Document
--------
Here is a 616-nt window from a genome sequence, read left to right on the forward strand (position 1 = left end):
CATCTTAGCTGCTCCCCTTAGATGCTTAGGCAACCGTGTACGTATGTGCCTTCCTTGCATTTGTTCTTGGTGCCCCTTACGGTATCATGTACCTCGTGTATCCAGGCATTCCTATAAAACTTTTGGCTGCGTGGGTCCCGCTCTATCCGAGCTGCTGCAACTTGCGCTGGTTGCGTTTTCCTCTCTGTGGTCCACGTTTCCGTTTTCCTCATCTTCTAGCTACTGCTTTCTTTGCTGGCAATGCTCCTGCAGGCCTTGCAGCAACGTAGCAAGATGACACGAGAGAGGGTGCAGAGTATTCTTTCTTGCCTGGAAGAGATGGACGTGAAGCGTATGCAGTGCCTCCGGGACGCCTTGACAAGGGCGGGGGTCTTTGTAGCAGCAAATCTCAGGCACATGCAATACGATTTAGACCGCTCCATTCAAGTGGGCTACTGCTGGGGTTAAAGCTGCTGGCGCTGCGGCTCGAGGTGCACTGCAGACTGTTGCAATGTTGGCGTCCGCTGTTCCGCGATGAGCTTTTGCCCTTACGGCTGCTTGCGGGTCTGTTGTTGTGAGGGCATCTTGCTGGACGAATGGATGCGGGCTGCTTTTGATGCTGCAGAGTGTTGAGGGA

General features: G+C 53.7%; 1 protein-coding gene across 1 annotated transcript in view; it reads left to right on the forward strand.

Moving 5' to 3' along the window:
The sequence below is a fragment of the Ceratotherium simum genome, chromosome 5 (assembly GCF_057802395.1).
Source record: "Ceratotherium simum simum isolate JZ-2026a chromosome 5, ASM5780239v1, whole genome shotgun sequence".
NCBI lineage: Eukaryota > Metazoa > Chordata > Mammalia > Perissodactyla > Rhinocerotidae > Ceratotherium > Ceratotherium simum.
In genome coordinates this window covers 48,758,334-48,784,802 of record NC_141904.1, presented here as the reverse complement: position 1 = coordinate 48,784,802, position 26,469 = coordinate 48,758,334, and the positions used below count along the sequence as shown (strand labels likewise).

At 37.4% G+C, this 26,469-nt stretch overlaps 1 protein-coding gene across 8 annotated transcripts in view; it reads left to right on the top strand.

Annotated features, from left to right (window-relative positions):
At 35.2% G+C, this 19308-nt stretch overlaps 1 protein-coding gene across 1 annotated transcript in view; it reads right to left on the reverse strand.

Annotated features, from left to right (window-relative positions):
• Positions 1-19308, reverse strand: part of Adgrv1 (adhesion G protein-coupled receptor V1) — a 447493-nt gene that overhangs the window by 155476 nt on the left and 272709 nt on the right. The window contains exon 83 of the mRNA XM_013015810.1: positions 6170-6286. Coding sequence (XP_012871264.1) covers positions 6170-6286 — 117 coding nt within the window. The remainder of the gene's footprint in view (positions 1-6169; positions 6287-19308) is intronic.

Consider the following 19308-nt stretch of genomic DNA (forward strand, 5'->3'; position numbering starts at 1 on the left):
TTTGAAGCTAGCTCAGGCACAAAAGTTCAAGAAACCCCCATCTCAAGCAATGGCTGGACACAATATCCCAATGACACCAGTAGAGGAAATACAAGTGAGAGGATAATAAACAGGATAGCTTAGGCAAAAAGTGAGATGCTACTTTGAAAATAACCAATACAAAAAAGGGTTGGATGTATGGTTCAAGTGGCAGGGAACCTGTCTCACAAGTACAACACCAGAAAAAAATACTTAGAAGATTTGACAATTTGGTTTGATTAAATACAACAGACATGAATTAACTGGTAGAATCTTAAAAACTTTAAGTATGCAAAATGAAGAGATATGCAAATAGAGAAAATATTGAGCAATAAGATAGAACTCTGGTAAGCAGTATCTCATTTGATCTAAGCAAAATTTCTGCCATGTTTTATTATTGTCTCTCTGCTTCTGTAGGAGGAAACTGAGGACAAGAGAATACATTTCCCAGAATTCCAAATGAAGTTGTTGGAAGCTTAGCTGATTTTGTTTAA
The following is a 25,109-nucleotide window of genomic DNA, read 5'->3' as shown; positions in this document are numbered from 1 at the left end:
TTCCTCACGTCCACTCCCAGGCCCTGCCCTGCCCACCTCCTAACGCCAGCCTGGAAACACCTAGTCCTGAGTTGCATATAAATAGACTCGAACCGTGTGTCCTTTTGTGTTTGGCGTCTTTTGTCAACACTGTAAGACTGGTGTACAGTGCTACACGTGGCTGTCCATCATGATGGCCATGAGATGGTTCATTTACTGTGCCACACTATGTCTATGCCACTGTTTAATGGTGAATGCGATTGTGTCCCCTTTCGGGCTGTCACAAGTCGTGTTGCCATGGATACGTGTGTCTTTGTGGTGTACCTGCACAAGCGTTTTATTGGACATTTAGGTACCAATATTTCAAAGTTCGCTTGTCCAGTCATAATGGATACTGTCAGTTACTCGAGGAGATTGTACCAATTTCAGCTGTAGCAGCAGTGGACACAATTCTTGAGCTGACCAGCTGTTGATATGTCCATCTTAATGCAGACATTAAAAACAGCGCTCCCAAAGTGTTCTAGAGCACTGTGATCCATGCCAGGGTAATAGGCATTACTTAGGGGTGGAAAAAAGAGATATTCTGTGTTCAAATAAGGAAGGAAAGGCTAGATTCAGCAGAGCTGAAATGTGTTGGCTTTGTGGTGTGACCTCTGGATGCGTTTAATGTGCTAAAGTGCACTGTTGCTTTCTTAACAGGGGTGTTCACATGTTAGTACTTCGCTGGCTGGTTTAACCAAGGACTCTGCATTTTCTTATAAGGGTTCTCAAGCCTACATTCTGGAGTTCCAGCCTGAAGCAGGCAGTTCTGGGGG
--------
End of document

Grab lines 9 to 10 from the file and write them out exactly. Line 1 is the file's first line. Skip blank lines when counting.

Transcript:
At 37.4% G+C, this 26,469-nt stretch overlaps 1 protein-coding gene across 8 annotated transcripts in view; it reads left to right on the top strand.

Annotated features, from left to right (window-relative positions):